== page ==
1 December 2000 – 6 January 2001
White Cube Hoxton Square
The works Marc Quinn displayed as part of his 'Still Life' exhibition, show a preoccupation with the mutable physical states of the human body: the spiritual and the physical, the inner and the outer, the cerebral and sexual. Using a diverse array of materials ranging from ice and frozen blood to marble and lead, his highly charged works have a resolved semantic core where medium and subject become inextricably locked together. In the exhibition, Quinn brought together three distinct but interrelated bodies of work consisting of marble sculptures, paintings and a sculpture made from the artist's frozen blood. In 1999, Quinn began a series of life-size marble portraits of amputees – people who were born without limbs or who had lost them through accident, war, or illness. Eight of these sculptures were shown in 2000 during the artist's acclaimed solo show at the Fondazione Prada in Milan. During the making of these works, Quinn met Alison Lapper, a woman who was born without arms and with short legs and who was eight months pregnant.
In 1999 Quinn made a sculpture of Alison pregnant and then, following the birth of her new able-bodied son Parys in March 2000, made another sculpture that presented mother and child. The use of marble as a material is significant as it is an emblem of cultural acceptance in the West and a metaphor for classical beauty. These marbles form a celebratory and dignified body of work that presents their subjects as contemporary heroes. Alongside the two sculptures of Alison Lapper, Quinn showed new paintings. These paintings, which are photographic in origin and made using permanent pigment, depict details of Quinn's work, Garden (2000), a lush garden frozen in perpetual bloom. Up until now, a photographically originated permanent colour image has been impossible, but, working with Permaprint, Quinn made the fugitive moment of photography last forever in supersaturated perfection. In these pictures, the frozen garden is frozen and fixed once again – this time as an indelible image.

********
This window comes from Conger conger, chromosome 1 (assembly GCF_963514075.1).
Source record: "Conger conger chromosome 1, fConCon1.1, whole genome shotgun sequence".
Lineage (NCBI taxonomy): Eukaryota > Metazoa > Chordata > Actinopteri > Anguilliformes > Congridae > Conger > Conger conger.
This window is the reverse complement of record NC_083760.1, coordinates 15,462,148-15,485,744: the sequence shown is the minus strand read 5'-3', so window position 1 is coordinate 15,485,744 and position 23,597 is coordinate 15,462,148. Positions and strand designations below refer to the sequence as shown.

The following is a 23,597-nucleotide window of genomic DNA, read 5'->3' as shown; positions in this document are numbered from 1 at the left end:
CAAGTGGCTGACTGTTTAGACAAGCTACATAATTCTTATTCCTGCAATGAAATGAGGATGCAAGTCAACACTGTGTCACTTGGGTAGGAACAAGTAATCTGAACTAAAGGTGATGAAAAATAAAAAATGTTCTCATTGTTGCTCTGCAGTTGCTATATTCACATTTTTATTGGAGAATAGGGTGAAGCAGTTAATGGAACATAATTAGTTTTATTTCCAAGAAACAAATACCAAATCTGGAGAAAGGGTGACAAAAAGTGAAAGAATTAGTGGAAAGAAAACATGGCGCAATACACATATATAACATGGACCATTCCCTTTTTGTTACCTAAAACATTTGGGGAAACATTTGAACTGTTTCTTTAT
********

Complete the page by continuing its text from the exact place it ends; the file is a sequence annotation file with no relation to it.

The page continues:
The exhibition also included Reincarnate (1999), a vase cast in the artist's frozen blood with a real orchid emerging from its centre. The work explores notions of regeneration and the continuation of life on an atomic level when the form of the body is long gone. A South Bank Show film, written and directed by the artist and Gerald Fox, aired on December 17 in conjunction with the exhibition. The film is a sometimes surreal narrative cinematic odyssey through the artist's own world.